What Do You Know about Sexually Transmitted Infections (STIs)?
Chlamydia, herpes, and gonorrhea are sexually transmitted infections (STIs). STIs are also commonly called sexually transmitted diseases (STIs). Millions of new STIs occur in the U.S. each year. Take this quiz to find out more about STIs, as well as how to protect yourself from them.
Gender words are used here to talk about anatomy and health risk. Please use this information in a way that works best for you and your provider as you talk about your care.
9. Which of these are other types of STIs?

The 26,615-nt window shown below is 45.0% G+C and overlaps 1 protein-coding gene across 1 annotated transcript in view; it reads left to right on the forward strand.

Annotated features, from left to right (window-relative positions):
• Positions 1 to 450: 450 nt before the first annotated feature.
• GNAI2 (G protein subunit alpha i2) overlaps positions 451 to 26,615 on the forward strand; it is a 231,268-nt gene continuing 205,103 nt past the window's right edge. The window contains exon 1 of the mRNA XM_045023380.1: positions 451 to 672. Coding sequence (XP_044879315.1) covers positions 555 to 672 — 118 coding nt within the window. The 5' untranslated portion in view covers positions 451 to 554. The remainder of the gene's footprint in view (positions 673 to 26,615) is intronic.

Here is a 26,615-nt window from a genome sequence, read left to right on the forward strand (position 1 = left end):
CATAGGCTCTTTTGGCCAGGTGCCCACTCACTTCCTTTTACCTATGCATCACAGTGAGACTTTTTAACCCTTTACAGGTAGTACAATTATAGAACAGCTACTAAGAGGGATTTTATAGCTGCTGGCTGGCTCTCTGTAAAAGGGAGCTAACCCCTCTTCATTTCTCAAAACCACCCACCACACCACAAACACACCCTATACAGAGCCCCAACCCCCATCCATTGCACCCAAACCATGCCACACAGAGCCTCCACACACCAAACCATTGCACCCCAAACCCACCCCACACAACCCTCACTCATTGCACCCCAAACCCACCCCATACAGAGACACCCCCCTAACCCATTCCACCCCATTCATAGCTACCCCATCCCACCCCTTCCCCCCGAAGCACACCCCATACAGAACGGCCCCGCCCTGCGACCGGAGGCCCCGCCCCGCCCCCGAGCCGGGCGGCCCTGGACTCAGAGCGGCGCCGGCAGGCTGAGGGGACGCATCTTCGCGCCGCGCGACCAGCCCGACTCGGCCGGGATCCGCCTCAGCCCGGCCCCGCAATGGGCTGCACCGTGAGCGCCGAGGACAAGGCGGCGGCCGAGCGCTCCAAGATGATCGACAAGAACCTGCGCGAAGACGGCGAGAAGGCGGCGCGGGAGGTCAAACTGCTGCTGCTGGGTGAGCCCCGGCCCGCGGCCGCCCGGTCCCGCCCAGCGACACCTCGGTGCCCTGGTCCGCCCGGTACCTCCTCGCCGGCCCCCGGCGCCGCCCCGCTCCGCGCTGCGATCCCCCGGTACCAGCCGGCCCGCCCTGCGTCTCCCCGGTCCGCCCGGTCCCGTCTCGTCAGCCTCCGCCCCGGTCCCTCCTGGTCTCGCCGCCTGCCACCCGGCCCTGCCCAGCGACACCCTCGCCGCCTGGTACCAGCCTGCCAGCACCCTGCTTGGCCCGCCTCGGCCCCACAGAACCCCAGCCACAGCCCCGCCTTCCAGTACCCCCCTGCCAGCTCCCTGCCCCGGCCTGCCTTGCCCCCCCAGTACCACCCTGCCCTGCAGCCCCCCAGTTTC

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Chancroid is an STI caused by bacteria. It occurs in the U.S. in outbreaks from time to time, but it is common in sub-Saharan Africa. Like genital herpes and syphilis, the first symptom of chancroid is an open sore on the genitals. Lymph nodes in the groin swell and become painful. Scabies is a skin infection with a tiny mite. It is fairly common and highly contagious. It can be spread through sexual contact. But it also can be passed on by nonsexual contact with skin, infested sheets, towels, and furniture. Scabies causes intense itching, especially at night. Small red bumps or lines appear on the body where the female scabies mite has burrowed into the skin to lay her eggs. Molluscum contagiosum is a common viral infection that most often affects young children, who pass it to one another through saliva. In adults, the virus is passed on sexually. Symptoms are bumps on the chest, genitals, lower abdomen, buttocks, or inner thighs. Human T-cell lymphotropic virus (HTLV) can be passed from one person to another not only through sexual contact but also through blood. This is a rare disease in the U.S. It is mostly found among IV drug users and people who have genital ulcers or a history of syphilis. HIV is also usually passed sexually.
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